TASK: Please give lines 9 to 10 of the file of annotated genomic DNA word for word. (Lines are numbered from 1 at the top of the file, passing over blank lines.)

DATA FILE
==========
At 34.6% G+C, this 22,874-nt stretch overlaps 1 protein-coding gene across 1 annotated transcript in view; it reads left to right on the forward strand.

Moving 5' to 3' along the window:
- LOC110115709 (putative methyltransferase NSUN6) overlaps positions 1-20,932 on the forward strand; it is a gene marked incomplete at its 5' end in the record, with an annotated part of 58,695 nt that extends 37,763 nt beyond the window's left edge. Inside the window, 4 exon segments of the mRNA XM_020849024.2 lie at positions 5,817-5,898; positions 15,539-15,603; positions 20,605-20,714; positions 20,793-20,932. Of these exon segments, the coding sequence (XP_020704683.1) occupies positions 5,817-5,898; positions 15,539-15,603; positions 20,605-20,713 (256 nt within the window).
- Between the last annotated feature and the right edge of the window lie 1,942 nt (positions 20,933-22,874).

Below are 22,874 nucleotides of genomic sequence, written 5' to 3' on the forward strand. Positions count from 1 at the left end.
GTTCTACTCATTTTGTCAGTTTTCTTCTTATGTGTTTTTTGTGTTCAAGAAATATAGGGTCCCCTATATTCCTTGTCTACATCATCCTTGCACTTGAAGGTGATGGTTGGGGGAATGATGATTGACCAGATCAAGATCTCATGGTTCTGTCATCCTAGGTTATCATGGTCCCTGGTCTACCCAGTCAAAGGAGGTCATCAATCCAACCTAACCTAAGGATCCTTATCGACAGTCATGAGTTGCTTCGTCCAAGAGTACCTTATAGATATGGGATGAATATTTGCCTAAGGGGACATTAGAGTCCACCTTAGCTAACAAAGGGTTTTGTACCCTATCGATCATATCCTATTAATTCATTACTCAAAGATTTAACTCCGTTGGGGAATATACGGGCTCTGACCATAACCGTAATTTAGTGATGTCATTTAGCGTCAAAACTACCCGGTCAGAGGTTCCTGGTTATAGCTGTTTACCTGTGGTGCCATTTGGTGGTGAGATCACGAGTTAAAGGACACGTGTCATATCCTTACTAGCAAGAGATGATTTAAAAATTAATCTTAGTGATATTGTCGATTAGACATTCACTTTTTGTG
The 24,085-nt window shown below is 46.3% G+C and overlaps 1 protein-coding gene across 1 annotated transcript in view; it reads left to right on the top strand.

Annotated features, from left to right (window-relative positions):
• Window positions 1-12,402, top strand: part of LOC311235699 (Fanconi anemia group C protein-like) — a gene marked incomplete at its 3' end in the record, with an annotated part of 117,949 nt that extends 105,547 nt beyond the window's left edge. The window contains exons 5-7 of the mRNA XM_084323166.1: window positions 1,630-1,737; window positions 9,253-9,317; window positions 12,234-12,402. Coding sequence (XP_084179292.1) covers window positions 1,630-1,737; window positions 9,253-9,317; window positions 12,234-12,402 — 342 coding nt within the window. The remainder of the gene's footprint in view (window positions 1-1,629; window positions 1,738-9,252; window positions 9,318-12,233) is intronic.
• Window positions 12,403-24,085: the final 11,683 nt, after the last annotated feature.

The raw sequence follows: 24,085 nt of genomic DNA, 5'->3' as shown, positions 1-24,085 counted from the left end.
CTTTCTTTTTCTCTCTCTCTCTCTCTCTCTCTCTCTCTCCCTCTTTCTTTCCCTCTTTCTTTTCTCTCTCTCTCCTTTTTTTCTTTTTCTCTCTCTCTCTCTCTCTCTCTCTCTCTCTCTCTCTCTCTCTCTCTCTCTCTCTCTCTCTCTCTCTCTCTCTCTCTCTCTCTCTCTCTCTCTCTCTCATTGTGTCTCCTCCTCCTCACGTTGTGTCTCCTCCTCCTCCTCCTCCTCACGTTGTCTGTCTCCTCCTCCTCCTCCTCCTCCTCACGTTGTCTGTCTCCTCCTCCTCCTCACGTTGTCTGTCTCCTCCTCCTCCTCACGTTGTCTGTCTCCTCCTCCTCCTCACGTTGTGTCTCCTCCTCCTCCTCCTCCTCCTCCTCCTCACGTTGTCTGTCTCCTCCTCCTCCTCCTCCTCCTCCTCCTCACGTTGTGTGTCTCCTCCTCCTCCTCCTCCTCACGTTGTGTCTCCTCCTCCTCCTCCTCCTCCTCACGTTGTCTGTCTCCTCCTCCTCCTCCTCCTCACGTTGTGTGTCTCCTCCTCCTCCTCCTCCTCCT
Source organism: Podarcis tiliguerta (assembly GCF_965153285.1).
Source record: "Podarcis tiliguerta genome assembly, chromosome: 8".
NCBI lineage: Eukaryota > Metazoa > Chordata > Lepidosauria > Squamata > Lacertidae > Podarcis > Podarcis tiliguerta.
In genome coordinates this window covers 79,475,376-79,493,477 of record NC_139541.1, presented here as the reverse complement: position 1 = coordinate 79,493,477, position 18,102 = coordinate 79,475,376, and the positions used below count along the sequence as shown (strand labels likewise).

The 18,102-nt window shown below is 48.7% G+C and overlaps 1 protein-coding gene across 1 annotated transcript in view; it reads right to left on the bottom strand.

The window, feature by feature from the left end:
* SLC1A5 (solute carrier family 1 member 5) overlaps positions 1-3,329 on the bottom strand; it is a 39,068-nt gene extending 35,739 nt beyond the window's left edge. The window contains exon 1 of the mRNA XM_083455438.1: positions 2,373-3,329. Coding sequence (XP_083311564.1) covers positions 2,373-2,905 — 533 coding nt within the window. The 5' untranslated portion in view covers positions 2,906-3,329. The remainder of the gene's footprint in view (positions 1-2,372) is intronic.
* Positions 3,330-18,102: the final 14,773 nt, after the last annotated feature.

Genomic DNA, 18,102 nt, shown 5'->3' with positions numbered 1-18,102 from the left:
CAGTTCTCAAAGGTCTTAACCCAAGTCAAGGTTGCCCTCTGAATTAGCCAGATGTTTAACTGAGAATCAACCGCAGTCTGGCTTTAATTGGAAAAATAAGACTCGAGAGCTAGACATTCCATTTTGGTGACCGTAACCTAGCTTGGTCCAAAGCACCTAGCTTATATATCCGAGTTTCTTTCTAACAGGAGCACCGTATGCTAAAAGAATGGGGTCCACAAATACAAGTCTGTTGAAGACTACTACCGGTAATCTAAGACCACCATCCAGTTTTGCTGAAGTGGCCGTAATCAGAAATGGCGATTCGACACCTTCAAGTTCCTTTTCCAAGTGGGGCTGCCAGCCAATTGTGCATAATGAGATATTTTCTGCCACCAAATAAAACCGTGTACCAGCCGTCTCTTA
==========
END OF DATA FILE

• Window positions 1-12,402, top strand: part of LOC311235699 (Fanconi anemia group C protein-like) — a gene marked incomplete at its 3' end in the record, with an annotated part of 117,949 nt that extends 105,547 nt beyond the window's left edge. The window contains exons 5-7 of the mRNA XM_084323166.1: window positions 1,630-1,737; window positions 9,253-9,317; window positions 12,234-12,402. Coding sequence (XP_084179292.1) covers window positions 1,630-1,737; window positions 9,253-9,317; window positions 12,234-12,402 — 342 coding nt within the window. The remainder of the gene's footprint in view (window positions 1-1,629; window positions 1,738-9,252; window positions 9,318-12,233) is intronic.
• Window positions 12,403-24,085: the final 11,683 nt, after the last annotated feature.